Skip the primary navigation if you do not want to read it as the next section.
Skip the main content if you do not want to read it as the next section.
Publication Date: 28 September 2010
A report launched on 29 September 2010, highlights serious inefficiencies in the management of chronic pain within the UK healthcare system. According to the Pain Proposal European Consensus Report, people in the UK wait on average three years for a diagnosis and then a further three years before their chronic pain is adequately managed – comparatively longer than in most other European countries.
When compared to Italy, France and Belgium, people in the UK who experience chronic pain wait twice the time for a diagnosis. This new research was commissioned for inclusion in a pan-European consensus report, the Pain Proposal, developed by a range of European experts in the fields of chronic pain, policy and economics in partnership with Pfizer. It calls for improvements to healthcare systems, changes which could save an increasingly cash-strapped UK economy money, while improving the lives of those affected by chronic pain.
People with chronic pain are so affected by their condition that it impacts their ability to do their job for a third of their day, and four in ten people are unable to work at all. The problem is compounded by the fact that chronic pain is not taken seriously enough by people in the UK, with over half of sufferers surveyed believing that people doubt the existence of their condition and over a quarter of them having been accused of using it as an excuse not to work. People with chronic pain want to be active members of society.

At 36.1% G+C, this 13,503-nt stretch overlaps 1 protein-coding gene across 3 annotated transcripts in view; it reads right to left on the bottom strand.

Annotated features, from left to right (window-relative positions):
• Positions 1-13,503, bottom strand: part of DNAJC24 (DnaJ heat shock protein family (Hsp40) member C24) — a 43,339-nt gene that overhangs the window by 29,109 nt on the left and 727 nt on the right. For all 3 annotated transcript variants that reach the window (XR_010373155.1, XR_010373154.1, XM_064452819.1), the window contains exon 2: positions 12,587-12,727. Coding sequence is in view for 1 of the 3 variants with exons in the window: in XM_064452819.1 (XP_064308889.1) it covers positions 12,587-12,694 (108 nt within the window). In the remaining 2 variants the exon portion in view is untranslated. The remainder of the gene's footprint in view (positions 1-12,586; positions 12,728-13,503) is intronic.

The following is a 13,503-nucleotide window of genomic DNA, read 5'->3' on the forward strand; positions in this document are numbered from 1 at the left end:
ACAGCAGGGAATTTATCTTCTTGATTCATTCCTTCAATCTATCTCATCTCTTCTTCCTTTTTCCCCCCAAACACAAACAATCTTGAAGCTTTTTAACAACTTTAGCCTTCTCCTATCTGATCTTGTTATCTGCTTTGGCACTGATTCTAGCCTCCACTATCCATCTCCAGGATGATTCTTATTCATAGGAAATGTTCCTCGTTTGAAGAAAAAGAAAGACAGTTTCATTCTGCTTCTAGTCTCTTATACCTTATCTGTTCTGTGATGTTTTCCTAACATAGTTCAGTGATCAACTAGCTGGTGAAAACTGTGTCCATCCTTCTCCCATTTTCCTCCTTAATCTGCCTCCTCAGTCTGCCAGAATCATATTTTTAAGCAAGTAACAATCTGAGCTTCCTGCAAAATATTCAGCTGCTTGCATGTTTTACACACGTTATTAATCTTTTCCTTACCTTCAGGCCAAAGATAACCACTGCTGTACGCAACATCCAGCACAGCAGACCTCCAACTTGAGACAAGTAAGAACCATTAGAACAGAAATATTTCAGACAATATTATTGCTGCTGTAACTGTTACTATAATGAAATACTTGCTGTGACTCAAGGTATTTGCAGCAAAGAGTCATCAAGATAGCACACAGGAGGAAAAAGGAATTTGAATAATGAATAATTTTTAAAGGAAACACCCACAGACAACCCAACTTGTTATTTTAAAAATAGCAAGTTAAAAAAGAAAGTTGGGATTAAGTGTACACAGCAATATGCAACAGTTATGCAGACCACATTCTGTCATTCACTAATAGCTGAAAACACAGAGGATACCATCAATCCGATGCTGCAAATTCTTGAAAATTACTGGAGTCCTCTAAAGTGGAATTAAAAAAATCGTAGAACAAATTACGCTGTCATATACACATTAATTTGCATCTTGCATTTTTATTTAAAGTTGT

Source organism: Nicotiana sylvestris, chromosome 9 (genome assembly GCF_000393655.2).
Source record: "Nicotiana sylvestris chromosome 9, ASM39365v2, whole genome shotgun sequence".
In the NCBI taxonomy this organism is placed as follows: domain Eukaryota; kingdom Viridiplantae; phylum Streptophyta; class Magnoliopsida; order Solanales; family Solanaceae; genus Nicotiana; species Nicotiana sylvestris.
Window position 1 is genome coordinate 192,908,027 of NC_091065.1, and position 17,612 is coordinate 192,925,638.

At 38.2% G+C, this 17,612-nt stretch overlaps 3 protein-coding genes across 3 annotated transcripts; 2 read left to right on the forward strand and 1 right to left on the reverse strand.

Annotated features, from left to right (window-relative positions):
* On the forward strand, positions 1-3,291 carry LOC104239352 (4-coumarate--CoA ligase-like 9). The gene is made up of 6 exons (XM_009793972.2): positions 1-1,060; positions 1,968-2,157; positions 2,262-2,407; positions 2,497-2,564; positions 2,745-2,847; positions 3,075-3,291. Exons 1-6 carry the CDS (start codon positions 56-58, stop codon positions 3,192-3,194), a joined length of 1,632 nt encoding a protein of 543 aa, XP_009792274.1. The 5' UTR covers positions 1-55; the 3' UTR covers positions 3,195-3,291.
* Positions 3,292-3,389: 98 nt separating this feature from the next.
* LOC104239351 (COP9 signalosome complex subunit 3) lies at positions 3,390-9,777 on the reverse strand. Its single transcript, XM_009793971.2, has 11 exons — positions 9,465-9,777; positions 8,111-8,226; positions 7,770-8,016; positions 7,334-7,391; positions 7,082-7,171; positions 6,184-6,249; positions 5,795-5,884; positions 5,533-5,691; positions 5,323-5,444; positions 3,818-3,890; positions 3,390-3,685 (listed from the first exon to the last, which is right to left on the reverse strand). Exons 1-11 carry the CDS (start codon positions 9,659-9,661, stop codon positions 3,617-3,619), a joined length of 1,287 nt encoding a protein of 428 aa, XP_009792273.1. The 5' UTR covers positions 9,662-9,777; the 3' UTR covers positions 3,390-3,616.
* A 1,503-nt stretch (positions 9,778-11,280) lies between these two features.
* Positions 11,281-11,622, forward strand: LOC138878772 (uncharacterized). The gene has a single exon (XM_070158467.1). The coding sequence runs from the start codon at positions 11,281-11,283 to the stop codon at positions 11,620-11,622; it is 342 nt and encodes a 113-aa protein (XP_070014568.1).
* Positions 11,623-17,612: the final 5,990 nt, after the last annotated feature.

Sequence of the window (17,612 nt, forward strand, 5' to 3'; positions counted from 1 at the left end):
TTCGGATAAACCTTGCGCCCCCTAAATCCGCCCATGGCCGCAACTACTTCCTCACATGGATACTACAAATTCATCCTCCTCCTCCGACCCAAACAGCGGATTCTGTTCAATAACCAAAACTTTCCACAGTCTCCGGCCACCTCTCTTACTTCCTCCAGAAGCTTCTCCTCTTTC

‘Chronic pain not only imposes a huge burden on people’s lives but seriously impacts society. Inefficiencies in management of chronic pain mean that people with the condition are either not being treated or are waiting years for adequate management, resulting in many people unable to achieve their full potential in the workplace. There are excellent examples across the country where clinics are doing an impressive job managing chronic pain using multidisciplinary treatment pathways across primary and secondary care and we need to share best practice across the country, so we can improve chronic pain management in the UK and be one of the future leaders in Europe,’ commented Dr Beverly Collett, Consultant in Pain Medicine, University Hospitals of Leicester and Chair of the Chronic Pain Policy Coalition (CPPC).
Chronic pain affects one in five people in Europe with nearly eight million people in the UK suffering from many types of pain. Chronic pain not only affects people’s working lives, but according to a separate UK survey, many people with chronic pain are unable to do everyday activities such as household chores or socialise with their friends and families. Chronic pain has a devastating impact on the individual with a quarter of people affected having suffered from depression and many feeling that their pain is so bad at times that they want to die.
As well as affecting people’s lives, poorly managed chronic pain is costing the UK health system millions. The condition accounts for 4.6 million GP appointments each year, at a cost of £69 million. Back pain alone, the most common form of chronic pain, is estimated to cost the UK economy £12.3 billion annually in direct and indirect costs.
See the full report, Pain Proposal
Supporting the call to action from the Pain Proposal European Consensus Report is a campaign that aims to give people with chronic pain and their families a voice in the UK.
The ‘Can You Feel My Pain?’ campaign encourages people to take action and call for improved management of pain by registering their support for the Bill of Rights petition which champions the rights of people living with chronic pain, including access to early intervention and optimal pain management.
Chronic pain sufferers are also encouraged through the web-based campaign to share their pain experiences online by capturing their stories and show, through chronic pain inspiring photography, what their pain feels like. Find out more about campaign from Action on Pain and the Facebook page, Can You Feel My Pain?
The following page sections include static unchanging site components such as the page banner, useful links and copyright information. Return to the top of page if you want to start again.
Skip the search form if you do not want to read it as the next section.
End of page. You can return to the page content navigation from here.